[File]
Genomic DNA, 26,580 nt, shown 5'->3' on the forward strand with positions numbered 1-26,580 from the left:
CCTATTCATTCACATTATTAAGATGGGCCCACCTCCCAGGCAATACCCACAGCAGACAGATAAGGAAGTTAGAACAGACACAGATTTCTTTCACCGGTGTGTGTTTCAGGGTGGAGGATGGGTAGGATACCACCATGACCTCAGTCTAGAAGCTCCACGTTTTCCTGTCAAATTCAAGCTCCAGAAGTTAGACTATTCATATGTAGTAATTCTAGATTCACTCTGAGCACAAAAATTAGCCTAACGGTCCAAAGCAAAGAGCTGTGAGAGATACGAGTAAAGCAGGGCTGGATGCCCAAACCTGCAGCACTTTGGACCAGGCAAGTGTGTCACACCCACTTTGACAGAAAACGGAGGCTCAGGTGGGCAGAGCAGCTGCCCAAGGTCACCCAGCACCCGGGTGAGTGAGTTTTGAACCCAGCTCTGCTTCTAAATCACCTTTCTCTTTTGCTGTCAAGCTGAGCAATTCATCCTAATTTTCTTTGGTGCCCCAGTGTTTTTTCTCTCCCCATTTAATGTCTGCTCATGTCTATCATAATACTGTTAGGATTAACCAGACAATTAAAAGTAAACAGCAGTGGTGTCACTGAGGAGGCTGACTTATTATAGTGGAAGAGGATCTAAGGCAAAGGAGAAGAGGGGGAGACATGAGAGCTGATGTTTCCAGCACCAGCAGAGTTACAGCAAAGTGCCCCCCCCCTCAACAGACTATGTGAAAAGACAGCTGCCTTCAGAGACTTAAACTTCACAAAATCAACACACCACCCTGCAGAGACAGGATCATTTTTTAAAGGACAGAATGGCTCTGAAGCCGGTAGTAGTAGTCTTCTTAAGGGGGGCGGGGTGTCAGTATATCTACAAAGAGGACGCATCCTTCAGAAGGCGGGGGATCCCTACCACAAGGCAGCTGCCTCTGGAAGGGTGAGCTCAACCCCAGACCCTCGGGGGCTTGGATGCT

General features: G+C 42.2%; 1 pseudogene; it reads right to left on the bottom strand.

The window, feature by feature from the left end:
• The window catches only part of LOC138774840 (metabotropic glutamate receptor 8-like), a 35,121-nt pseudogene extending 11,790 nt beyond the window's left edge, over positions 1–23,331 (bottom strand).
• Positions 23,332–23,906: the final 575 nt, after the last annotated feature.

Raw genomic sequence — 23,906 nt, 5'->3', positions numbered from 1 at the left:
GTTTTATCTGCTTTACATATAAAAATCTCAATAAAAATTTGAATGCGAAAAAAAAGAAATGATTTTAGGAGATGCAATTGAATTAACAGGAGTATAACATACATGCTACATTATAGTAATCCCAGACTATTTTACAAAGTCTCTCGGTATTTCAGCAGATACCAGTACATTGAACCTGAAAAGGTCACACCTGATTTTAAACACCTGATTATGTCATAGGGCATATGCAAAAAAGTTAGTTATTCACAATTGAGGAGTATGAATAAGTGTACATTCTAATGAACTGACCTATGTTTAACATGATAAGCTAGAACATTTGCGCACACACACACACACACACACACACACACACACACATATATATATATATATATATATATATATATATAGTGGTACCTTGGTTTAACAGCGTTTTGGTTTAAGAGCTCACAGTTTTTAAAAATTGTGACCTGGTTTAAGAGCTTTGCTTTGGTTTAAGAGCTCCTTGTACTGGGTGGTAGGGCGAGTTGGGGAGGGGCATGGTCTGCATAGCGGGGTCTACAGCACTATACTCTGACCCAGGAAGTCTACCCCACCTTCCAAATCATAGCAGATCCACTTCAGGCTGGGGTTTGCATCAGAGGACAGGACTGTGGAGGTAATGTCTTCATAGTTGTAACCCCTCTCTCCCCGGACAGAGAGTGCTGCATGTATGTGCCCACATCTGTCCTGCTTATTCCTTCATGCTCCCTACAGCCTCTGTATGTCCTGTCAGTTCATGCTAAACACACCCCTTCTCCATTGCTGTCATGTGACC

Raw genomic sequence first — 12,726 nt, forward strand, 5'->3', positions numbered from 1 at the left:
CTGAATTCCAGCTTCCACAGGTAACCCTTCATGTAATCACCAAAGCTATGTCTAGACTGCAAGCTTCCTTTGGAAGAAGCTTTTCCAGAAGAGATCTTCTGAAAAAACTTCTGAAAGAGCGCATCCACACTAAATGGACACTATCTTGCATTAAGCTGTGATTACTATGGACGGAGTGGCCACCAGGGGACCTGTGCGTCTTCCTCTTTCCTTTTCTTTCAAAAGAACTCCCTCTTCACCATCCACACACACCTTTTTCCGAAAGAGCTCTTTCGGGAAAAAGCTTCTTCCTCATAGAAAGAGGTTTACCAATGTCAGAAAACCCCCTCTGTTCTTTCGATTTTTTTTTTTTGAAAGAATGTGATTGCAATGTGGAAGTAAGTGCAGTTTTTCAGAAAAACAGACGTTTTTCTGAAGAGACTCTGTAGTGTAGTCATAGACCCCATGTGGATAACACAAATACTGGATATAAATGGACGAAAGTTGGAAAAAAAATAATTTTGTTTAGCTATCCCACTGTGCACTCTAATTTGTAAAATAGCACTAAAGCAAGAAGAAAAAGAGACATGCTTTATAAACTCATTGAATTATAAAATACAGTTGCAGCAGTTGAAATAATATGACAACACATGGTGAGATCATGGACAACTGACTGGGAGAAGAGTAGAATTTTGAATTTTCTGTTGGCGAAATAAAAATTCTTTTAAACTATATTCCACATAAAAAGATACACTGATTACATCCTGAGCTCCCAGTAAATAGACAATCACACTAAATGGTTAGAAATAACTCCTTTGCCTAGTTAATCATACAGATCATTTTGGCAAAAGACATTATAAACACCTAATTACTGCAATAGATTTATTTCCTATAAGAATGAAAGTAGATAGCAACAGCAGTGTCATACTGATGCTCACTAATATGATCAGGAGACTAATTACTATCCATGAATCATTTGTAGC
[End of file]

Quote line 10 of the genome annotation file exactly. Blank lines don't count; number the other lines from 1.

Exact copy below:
CTGAATTCCAGCTTCCACAGGTAACCCTTCATGTAATCACCAAAGCTATGTCTAGACTGCAAGCTTCCTTTGGAAGAAGCTTTTCCAGAAGAGATCTTCTGAAAAAACTTCTGAAAGAGCGCATCCACACTAAATGGACACTATCTTGCATTAAGCTGTGATTACTATGGACGGAGTGGCCACCAGGGGACCTGTGCGTCTTCCTCTTTCCTTTTCTTTCAAAAGAACTCCCTCTTCACCATCCACACACACCTTTTTCCGAAAGAGCTCTTTCGGGAAAAAGCTTCTTCCTCATAGAAAGAGGTTTACCAATGTCAGAAAACCCCCTCTGTTCTTTCGATTTTTTTTTTTTGAAAGAATGTGATTGCAATGTGGAAGTAAGTGCAGTTTTTCAGAAAAACAGACGTTTTTCTGAAGAGACTCTGTAGTGTAGTCATAGACCCCATGTGGATAACACAAATACTGGATATAAATGGACGAAAGTTGGAAAAAAAATAATTTTGTTTAGCTATCCCACTGTGCACTCTAATTTGTAAAATAGCACTAAAGCAAGAAGAAAAAGAGACATGCTTTATAAACTCATTGAATTATAAAATACAGTTGCAGCAGTTGAAATAATATGACAACACATGGTGAGATCATGGACAACTGACTGGGAGAAGAGTAGAATTTTGAATTTTCTGTTGGCGAAATAAAAATTCTTTTAAACTATATTCCACATAAAAAGATACACTGATTACATCCTGAGCTCCCAGTAAATAGACAATCACACTAAATGGTTAGAAATAACTCCTTTGCCTAGTTAATCATACAGATCATTTTGGCAAAAGACATTATAAACACCTAATTACTGCAATAGATTTATTTCCTATAAGAATGAAAGTAGATAGCAACAGCAGTGTCATACTGATGCTCACTAATATGATCAGGAGACTAATTACTATCCATGAATCATTTGTAGC